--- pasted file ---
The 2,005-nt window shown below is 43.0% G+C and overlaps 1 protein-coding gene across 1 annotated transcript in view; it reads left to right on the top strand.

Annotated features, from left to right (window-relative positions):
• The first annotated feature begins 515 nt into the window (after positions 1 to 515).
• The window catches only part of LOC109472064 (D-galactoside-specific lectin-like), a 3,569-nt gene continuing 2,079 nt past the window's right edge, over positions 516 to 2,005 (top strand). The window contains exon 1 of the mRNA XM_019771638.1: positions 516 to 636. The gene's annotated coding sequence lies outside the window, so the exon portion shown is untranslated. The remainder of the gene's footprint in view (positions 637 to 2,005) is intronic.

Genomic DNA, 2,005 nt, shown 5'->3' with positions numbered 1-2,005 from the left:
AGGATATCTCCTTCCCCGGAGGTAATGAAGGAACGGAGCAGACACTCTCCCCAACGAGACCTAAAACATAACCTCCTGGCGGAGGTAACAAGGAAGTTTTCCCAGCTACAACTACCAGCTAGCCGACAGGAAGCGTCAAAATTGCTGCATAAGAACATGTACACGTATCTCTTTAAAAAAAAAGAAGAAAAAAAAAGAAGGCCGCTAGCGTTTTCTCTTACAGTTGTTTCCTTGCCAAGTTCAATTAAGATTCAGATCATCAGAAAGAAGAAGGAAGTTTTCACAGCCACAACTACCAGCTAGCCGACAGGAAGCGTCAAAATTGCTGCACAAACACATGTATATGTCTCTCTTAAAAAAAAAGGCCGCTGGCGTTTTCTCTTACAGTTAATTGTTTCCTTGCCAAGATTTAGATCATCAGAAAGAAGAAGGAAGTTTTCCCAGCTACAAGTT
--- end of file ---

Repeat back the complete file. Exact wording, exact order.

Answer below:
The 2,005-nt window shown below is 43.0% G+C and overlaps 1 protein-coding gene across 1 annotated transcript in view; it reads left to right on the top strand.

Annotated features, from left to right (window-relative positions):
• The first annotated feature begins 515 nt into the window (after positions 1 to 515).
• The window catches only part of LOC109472064 (D-galactoside-specific lectin-like), a 3,569-nt gene continuing 2,079 nt past the window's right edge, over positions 516 to 2,005 (top strand). The window contains exon 1 of the mRNA XM_019771638.1: positions 516 to 636. The gene's annotated coding sequence lies outside the window, so the exon portion shown is untranslated. The remainder of the gene's footprint in view (positions 637 to 2,005) is intronic.

Genomic DNA, 2,005 nt, shown 5'->3' with positions numbered 1-2,005 from the left:
AGGATATCTCCTTCCCCGGAGGTAATGAAGGAACGGAGCAGACACTCTCCCCAACGAGACCTAAAACATAACCTCCTGGCGGAGGTAACAAGGAAGTTTTCCCAGCTACAACTACCAGCTAGCCGACAGGAAGCGTCAAAATTGCTGCATAAGAACATGTACACGTATCTCTTTAAAAAAAAAGAAGAAAAAAAAAGAAGGCCGCTAGCGTTTTCTCTTACAGTTGTTTCCTTGCCAAGTTCAATTAAGATTCAGATCATCAGAAAGAAGAAGGAAGTTTTCACAGCCACAACTACCAGCTAGCCGACAGGAAGCGTCAAAATTGCTGCACAAACACATGTATATGTCTCTCTTAAAAAAAAAGGCCGCTGGCGTTTTCTCTTACAGTTAATTGTTTCCTTGCCAAGATTTAGATCATCAGAAAGAAGAAGGAAGTTTTCCCAGCTACAAGTT